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  • Learn about earthquake monitoring in Australia through a visit to the National Earthquake Alerts Centre. Earthquakes are geological events that are detected by a network of seismometers; each 'station' sends seismic information for analysis and checking by seismologists who are on duty 24/7. We learn about the types of wave forms (primary, secondary and surface) and the sequence of events in the Centre when an earthquake is detected; the measurements made such as magnitude are then published on the earthquakes@GA webpage.

  • Fossil shells can tell us about past environments. This video presents examples of shell fossils that help us to understand where oceans were located in Australia millions of years ago. The shells lived in shallow marine environments before they died and became part of the rocks formed from sand and silt at the bottom of the water. Brachiopods from Woolshed Creek in Canberra and a large spiral shell from the Nullarbor Plain are showcased along with an elevation map of Australia.

  • Have you ever wondered what lava looks like when it cools down? This short video introduces rocks from volcanoes and their features using some of the samples in the Geoscience Australia Education Centre. Viewers are shown different types of lava rock, bombs, obsidian and pumice. The video is suitable for middle primary and older students as well as a general audience; it introduces some technical terms and uses samples available for school students to handle during visits to the Centre.

  • This web service provides links to access pictures and documents for any geological or geophysical feature data that are delivered by complementary feature services for these data, including but not limited to: boreholes, field sites, structures, stratigraphic units, samples, mines, mineral deposits and mineral occurrences, along with descriptions of those objects.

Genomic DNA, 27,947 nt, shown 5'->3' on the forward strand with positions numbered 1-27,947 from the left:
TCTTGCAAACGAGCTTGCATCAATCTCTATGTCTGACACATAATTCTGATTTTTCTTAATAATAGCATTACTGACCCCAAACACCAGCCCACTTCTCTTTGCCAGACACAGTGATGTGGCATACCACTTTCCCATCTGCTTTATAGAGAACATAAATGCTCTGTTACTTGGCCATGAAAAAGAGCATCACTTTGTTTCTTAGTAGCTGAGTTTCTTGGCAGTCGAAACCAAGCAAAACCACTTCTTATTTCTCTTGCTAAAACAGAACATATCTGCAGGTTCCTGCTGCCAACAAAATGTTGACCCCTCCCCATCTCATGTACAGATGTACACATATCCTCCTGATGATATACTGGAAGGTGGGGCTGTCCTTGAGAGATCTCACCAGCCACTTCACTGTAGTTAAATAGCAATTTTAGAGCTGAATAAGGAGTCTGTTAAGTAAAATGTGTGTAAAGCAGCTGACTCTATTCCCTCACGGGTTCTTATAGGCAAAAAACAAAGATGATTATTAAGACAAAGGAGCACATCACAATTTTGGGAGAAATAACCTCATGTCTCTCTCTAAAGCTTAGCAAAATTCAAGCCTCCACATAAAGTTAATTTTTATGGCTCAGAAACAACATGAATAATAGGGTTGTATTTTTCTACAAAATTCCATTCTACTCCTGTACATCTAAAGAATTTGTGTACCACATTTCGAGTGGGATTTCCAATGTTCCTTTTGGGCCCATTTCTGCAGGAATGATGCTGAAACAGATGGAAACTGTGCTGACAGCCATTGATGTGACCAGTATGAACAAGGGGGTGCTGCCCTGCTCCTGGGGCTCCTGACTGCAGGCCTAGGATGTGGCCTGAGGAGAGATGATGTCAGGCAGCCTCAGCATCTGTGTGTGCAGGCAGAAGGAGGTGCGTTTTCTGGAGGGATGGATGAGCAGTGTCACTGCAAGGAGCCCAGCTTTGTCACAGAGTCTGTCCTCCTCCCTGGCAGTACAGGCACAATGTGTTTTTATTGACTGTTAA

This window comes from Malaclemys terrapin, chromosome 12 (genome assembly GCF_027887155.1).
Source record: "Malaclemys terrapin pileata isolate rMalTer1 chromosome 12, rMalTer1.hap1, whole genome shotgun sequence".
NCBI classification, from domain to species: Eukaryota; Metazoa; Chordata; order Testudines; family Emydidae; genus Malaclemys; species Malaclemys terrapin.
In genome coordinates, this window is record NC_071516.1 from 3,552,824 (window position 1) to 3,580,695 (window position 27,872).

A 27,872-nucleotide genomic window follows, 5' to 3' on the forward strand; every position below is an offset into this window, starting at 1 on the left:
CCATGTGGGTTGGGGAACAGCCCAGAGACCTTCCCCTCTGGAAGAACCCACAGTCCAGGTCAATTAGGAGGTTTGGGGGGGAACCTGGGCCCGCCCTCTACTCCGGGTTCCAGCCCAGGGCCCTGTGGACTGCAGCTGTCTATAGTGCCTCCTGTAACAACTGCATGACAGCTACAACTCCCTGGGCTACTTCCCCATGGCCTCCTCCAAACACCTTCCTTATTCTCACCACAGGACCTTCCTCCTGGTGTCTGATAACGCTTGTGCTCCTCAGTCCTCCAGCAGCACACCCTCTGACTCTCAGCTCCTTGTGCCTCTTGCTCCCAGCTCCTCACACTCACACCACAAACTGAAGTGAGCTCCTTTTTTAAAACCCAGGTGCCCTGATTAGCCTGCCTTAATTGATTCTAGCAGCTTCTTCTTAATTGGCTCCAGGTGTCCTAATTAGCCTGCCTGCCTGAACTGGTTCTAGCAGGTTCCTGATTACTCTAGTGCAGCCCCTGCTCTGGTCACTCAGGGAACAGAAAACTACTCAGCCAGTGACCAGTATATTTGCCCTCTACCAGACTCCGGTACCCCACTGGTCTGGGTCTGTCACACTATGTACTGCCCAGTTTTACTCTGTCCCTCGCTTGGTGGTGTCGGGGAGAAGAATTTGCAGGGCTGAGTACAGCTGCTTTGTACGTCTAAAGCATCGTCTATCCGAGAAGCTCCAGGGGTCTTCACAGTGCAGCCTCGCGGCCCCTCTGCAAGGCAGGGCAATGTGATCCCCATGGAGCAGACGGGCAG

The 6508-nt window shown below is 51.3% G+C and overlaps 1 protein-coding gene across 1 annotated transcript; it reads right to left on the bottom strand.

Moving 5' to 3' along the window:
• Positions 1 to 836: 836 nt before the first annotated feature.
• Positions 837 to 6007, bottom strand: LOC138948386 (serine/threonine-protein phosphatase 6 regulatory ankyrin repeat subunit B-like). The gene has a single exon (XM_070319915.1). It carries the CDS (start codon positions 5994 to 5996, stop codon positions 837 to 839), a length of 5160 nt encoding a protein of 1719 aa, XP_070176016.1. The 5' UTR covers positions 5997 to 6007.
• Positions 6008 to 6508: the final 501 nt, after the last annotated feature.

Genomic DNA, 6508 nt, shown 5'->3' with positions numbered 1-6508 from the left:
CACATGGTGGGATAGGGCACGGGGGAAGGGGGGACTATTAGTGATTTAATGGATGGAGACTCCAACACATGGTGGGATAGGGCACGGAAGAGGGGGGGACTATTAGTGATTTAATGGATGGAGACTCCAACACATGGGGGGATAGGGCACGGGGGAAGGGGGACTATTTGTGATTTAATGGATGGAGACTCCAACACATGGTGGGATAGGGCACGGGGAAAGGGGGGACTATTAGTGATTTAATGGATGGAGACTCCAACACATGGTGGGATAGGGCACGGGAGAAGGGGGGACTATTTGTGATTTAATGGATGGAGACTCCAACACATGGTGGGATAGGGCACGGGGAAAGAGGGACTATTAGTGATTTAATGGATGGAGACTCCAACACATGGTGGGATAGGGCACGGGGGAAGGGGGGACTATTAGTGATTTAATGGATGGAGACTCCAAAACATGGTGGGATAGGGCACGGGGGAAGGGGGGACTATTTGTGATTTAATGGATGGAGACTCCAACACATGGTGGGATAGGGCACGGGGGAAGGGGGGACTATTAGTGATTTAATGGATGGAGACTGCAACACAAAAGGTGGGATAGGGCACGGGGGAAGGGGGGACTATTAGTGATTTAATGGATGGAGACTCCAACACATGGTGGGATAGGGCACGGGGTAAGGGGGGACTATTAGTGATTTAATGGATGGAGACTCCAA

• The product includes: • A collection of digital files (photographs, documents, maps, cross sections, sketches, etc) stored in cloud-hosted repository. • Oracle database tables linking the files to geological features and samples described in GA’s scientific databases (including but not limited to boreholes, samples, field sites, geological provinces, stratigraphic units, samples, mines, mineral deposits, isotopes, and mineral occurrences) • WMS and WFS web services which deliver the link to other Geoscience Australia geological feature web services.

  • Australia is a unique continent. This short video introduces the physical geography of Australia using a colourful topographic map. Viewers are shown the three major physical regions of the continent, the lack of large mountains and consider why relatively few people live in Australia given its size.

  • Learn about studying fossils (palaeontology) in this behind-the-scenes visit to the Commonwealth Palaeontological Collection. The formation of fossils is explained and different types of fossils are shown. The collection contains thousands of specimens including microscopic organisms called Foraminifera. Viewers learn that there are many scientific uses of fossils and this collection is a resource that scientists continue to study today.

  • This is a collection of multimedia products of data visualisations showing sea floor terrain in the MH370 search area and associated public communications regarding the search and Phase 1 data release. The video flythroughs and data visualisations were developed from a sample of bathymetric data from Phase 1 collected as part of the search for missing Malaysia Airlines flight MH370. This includes all visualisations (images and videos) used in the 'Data behind the search for MH370' Story Map. This also contains the translated versions of the MH370 Story Map on ESRIOnline ("the Data behind the search for MH370") into Malay and Chinese.

  • This web service provides links to access pictures and documents for any geological or geophysical feature data that are delivered by complementary feature services for these data, including but not limited to: boreholes, field sites, structures, stratigraphic units, samples, mines, mineral deposits and mineral occurrences, along with descriptions of those objects.